Category: Katie Bardaro
Were you one of those lucky few who were able to hold onto your job during the Great Recession, but still feel the pinch when it comes time to pay bills or buy groceries? Well, you are not alone.
In a time of rising education costs and crippling student debt, future college students need to ask themselves whether the big ticket prices of certain colleges are worth it. In other words, does it matter where you go to school? Will graduating from a top-tier school bring you more financial success?
Using our extensive database here at PayScale, we decided to take a look at the typical earnings for graduates of common majors and how they differ across a set of schools with different levels of notoriety.
For those of you who are interested in gender pay gaps, you likely know today (April 17th) is Equal Pay Day. This date "symbolizes how far into 2012 women must work to earn what men earned in 2011," according to the National Committee on Pay Equity.
However, this statement is misleading and construes the facts about gender pay differentials. Yes, it is true that the average pay of female workers is less than the average pay of male workers. In fact, according to the Bureau of Labor Statistics (BLS), median full-time female workers' pay is only 81 percent of median full time male workers' pay.
The issue with these generic statements is they do not control for differences between the two genders that can account for much of this pay gap. Together with the New York Times Economix blog, PayScale took a deep dive into gender pay differentials to see what differences do exist once you control for outside factors. Continue reading after the break to see what we found.
Tips are a way of life for many service industry jobs. In fact, for some jobs tips make up over 50 percent of a worker's total take-home pay. During tough economic times these workers often suffer from a decrease in their tips, both due to a decrease in consumerism and to a decrease in generosity.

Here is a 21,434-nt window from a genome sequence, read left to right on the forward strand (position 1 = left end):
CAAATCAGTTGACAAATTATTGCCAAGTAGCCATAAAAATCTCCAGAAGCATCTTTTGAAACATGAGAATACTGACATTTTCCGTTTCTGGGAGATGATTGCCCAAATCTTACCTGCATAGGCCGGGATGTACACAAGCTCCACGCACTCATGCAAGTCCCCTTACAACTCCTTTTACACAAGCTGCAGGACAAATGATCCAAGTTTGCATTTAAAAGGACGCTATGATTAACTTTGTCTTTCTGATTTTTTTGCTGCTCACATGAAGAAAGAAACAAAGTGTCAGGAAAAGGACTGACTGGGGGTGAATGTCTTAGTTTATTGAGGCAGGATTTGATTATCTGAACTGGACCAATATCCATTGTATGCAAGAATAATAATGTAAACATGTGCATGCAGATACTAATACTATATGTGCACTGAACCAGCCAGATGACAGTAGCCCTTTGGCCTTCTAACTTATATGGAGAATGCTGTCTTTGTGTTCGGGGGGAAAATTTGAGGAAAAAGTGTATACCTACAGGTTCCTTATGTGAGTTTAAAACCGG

This is exactly what we found in our Tipping Study in 2009 -- the year after the beginning of The Great Recession, tips on average fell. However, the opposite is often true during good times. Tips rise as consumers feel their budgets loosen, causing both an increase in consumerism and a potential increase in generosity.
Today PayScale released our sixth annual Tipping Study, which highlights over 90 jobs that receive tips, the typical amount of these tips, the percent of total take-home pay from tips and the frequency of tips.
Do you work in a job where pay is dominated by tips and curious about how your pay compares to others like you? Find out with a free PayScale salary report.
In a recent project with blogger/career guru Penelope Trunk, we examined the age at which salaries top out. It turns out pay goes essentially nowhere after age 40. Of course there are some differences across gender, degree level and jobs, but the real lesson is don't expect a raise of any real value in the 25 or so years before retirement.
In this post I will discuss some interesting insights from the data, as well as how the age at which pay growth stops differs across various worker characteristics.
Are you earning what you are worth, given your experience, degrees, location and other critical factors that affect your pay? Find out with a free PayScale salary report.
During the holiday season, the notion of tipping those who provide you service becomes a hot topic. However, it is important to remember that tips are a year-round affair for many. The questions that plague most people are: "Who do I tip?" and "How much do I tip them?"